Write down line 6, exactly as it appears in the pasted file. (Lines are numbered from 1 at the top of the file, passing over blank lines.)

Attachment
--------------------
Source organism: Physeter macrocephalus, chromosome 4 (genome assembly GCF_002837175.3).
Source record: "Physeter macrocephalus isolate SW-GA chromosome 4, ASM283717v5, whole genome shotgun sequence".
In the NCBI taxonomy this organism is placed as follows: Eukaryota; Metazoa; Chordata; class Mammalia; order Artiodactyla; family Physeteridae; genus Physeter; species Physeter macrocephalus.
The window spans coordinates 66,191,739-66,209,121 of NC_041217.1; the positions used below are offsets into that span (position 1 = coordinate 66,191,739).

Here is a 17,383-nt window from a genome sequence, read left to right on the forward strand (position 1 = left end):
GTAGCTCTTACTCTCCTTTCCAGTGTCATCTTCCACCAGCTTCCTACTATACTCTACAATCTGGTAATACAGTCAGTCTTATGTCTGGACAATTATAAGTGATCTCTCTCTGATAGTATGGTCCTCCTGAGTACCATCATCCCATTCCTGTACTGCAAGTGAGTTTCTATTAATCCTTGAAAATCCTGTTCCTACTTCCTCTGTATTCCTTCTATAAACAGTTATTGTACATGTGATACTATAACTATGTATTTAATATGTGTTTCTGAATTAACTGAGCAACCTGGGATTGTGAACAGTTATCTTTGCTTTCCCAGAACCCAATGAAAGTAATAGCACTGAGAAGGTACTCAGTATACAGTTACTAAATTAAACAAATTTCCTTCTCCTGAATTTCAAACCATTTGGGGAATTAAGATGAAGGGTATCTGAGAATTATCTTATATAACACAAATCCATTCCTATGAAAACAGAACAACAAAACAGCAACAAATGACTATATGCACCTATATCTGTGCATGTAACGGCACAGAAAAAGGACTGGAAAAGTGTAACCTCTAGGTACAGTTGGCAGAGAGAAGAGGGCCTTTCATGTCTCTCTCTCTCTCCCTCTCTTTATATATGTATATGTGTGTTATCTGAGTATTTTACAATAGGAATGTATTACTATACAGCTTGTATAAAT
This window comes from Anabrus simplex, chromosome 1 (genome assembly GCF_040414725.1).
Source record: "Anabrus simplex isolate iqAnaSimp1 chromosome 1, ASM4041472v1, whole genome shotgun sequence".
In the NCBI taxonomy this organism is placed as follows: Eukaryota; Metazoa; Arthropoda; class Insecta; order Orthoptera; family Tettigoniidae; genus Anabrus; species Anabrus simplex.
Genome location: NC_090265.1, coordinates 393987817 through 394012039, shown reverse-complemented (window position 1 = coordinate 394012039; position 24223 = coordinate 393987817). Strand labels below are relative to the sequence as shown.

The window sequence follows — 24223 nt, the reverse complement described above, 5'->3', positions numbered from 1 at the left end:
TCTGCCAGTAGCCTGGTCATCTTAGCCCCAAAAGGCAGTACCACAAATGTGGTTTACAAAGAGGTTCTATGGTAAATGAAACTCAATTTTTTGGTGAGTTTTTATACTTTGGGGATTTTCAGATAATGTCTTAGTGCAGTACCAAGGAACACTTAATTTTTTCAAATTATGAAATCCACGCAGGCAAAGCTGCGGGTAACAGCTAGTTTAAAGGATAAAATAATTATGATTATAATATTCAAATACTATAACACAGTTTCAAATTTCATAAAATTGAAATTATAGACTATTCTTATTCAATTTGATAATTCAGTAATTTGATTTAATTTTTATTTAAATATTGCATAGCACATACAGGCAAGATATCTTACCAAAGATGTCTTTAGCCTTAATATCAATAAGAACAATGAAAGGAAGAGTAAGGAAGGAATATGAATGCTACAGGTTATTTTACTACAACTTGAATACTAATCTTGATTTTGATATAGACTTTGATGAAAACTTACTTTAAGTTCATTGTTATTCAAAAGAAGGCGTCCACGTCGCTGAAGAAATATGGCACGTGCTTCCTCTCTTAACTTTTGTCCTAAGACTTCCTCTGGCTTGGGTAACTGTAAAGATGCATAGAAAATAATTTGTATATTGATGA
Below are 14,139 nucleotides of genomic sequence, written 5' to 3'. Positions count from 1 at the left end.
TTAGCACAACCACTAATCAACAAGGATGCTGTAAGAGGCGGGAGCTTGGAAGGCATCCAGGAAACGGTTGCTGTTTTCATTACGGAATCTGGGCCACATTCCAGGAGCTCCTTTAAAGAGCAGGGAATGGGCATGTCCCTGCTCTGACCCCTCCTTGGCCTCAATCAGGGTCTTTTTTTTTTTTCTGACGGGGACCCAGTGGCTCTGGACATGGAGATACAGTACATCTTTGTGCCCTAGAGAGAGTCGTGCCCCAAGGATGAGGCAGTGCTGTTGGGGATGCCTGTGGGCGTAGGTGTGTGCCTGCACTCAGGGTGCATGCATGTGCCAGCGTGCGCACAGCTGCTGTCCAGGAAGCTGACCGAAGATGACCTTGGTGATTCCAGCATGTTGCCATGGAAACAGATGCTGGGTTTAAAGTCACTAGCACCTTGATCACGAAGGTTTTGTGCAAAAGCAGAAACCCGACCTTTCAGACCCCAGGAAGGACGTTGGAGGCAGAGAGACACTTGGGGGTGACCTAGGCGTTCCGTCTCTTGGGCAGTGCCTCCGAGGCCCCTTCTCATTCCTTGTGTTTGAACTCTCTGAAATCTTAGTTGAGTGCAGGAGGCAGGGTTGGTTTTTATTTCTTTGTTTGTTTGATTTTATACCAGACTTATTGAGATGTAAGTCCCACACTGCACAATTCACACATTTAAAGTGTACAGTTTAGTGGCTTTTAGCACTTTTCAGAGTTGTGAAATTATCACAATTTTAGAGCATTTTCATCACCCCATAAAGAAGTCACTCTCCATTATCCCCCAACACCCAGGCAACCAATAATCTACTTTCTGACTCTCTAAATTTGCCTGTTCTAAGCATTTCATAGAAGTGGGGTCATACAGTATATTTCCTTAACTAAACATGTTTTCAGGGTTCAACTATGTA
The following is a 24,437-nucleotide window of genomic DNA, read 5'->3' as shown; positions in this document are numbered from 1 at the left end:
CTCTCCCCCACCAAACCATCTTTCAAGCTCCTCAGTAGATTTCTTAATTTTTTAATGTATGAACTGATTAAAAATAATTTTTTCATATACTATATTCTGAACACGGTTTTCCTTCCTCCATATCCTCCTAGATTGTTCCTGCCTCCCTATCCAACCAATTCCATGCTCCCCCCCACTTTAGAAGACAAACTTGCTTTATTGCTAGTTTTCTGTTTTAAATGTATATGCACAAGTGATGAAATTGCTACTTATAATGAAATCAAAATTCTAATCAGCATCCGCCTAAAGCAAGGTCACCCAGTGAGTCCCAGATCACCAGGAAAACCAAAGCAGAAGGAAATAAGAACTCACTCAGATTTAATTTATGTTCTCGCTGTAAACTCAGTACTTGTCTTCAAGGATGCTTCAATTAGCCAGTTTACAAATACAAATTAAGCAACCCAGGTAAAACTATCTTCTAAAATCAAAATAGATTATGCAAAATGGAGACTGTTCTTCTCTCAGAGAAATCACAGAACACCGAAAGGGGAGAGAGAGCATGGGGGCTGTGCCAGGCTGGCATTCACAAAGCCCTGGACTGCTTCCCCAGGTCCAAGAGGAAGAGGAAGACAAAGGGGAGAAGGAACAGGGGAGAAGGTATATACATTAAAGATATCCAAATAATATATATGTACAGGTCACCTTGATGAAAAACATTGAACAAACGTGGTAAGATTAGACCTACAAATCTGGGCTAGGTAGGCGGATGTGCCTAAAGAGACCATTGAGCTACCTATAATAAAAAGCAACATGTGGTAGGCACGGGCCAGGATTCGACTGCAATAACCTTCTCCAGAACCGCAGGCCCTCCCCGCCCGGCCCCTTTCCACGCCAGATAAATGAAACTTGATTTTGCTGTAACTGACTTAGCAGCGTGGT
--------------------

GTAGCTCTTACTCTCCTTTCCAGTGTCATCTTCCACCAGCTTCCTACTATACTCTACAATCTGGTAATACAGTCAGTCTTATGTCTGGACAATTATAAGTGATCTCTCTCTGATAGTATGGTCCTCCTGAGTACCATCATCCCATTCCTGTACTGCAAGTGAGTTTCTATTAATCCTTGAAAATCCTGTTCCTACTTCCTCTGTATTCCTTCTATAAACAGTTATTGTACATGTGATACTATAACTATGTATTTAATATGTGTTTCTGAATTAACTGAGCAACCTGGGATTGTGAACAGTTATCTTTGCTTTCCCAGAACCCAATGAAAGTAATAGCACTGAGAAGGTACTCAGTATACAGTTACTAAATTAAACAAATTTCCTTCTCCTGAATTTCAAACCATTTGGGGAATTAAGATGAAGGGTATCTGAGAATTATCTTATATAACACAAATCCATTCCTATGAAAACAGAACAACAAAACAGCAACAAATGACTATATGCACCTATATCTGTGCATGTAACGGCACAGAAAAAGGACTGGAAAAGTGTAACCTCTAGGTACAGTTGGCAGAGAGAAGAGGGCCTTTCATGTCTCTCTCTCTCTCCCTCTCTTTATATATGTATATGTGTGTTATCTGAGTATTTTACAATAGGAATGTATTACTATACAGCTTGTATAAAT